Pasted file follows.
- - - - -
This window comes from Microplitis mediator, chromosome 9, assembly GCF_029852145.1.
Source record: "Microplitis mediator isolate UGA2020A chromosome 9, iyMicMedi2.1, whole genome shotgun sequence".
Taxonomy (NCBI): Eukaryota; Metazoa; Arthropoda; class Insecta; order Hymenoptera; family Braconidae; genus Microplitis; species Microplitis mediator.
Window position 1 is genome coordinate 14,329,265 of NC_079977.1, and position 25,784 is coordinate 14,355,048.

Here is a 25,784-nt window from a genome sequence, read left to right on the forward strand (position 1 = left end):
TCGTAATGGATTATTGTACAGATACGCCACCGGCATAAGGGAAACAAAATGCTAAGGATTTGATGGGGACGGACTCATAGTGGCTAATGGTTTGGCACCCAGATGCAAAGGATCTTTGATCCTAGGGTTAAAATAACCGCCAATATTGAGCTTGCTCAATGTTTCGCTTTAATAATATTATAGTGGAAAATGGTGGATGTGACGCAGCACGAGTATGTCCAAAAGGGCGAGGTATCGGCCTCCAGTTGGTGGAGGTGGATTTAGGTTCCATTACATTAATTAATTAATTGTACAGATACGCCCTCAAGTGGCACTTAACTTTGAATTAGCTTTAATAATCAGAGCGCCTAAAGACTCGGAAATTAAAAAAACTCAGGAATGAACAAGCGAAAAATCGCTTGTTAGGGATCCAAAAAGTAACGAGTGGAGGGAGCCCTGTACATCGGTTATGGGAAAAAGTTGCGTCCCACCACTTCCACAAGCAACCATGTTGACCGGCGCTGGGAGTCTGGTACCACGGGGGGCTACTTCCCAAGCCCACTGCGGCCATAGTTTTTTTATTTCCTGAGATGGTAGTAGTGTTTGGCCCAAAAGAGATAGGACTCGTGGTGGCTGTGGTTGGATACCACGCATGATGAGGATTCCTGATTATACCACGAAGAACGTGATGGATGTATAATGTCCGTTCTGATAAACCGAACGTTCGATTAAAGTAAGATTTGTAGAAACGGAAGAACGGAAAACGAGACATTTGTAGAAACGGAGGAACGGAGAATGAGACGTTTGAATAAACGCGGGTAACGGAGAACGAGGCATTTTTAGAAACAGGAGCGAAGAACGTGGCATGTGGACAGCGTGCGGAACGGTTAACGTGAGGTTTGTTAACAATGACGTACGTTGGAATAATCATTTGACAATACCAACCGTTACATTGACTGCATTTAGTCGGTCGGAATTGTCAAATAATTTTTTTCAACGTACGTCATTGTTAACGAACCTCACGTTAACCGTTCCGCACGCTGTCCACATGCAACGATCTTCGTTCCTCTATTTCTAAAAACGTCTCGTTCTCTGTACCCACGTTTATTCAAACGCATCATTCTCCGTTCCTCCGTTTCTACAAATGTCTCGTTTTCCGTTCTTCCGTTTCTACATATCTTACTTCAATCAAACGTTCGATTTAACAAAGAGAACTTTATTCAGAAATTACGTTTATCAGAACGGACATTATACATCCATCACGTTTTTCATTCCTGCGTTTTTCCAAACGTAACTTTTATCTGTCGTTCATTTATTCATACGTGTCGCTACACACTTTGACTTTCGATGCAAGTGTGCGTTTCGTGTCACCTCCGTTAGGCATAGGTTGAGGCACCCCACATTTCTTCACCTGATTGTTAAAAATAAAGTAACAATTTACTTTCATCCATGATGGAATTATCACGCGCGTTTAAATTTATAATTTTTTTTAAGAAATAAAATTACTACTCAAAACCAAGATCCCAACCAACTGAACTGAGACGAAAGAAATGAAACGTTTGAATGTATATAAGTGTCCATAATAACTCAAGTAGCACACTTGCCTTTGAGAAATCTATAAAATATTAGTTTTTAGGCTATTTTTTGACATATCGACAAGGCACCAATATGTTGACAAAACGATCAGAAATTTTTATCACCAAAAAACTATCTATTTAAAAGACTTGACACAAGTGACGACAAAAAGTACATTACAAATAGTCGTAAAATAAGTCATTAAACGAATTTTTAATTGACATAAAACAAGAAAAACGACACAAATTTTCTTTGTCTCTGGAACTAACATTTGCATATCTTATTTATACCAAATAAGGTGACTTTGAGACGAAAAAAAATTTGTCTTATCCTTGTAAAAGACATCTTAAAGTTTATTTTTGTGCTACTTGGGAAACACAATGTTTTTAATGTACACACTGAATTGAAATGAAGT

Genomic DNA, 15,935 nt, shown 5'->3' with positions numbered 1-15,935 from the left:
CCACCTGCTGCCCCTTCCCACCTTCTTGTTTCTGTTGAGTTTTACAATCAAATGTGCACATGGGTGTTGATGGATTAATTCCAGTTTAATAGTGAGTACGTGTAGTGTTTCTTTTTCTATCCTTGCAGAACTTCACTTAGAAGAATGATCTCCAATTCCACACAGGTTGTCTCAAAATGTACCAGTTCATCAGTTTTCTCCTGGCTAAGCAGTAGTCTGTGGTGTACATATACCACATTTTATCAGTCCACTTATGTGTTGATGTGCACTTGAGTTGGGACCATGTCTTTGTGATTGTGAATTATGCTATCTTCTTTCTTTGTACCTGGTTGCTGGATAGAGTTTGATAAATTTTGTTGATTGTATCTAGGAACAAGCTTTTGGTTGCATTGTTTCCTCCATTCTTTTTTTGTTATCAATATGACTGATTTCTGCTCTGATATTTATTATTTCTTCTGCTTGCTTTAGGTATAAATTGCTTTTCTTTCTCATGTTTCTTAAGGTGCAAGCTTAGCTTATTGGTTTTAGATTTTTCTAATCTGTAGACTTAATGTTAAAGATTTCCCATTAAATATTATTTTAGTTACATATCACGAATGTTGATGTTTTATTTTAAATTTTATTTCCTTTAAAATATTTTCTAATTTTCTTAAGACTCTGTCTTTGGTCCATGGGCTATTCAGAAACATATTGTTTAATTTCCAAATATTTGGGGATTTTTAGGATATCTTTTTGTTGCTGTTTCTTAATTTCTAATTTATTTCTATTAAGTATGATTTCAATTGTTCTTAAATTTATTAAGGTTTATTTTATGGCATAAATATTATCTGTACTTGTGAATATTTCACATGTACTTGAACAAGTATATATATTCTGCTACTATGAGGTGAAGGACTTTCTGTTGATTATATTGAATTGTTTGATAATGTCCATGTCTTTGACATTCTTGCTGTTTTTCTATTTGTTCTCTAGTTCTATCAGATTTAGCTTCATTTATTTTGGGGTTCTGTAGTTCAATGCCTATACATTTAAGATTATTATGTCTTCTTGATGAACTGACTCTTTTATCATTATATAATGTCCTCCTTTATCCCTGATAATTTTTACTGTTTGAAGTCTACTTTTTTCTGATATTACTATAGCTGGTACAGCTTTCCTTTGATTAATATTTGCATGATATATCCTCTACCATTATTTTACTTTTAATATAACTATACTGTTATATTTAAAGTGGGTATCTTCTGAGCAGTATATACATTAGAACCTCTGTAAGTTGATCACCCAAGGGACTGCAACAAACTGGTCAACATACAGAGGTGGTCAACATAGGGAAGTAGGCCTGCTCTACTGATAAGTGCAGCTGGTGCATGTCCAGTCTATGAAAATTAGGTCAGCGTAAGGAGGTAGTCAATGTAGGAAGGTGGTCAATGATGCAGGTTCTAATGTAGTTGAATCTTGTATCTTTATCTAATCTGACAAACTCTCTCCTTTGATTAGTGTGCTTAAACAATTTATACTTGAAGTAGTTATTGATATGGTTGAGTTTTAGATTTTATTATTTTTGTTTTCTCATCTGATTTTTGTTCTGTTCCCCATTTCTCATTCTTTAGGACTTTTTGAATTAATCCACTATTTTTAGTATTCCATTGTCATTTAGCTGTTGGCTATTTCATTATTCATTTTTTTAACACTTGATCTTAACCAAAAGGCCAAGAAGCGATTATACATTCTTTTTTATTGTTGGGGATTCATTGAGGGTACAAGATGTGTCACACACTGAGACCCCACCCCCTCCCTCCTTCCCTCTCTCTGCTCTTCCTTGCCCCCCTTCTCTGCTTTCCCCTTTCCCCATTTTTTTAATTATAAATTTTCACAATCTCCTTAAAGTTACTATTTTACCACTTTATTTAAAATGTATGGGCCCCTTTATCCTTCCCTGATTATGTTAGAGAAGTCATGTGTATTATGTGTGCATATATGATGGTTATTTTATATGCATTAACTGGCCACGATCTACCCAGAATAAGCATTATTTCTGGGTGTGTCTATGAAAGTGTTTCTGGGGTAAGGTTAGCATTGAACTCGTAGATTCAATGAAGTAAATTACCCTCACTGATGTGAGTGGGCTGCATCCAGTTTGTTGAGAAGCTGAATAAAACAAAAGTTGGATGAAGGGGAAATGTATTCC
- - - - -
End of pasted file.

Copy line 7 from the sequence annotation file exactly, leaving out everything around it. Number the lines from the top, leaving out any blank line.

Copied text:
Genomic DNA, 15,935 nt, shown 5'->3' with positions numbered 1-15,935 from the left: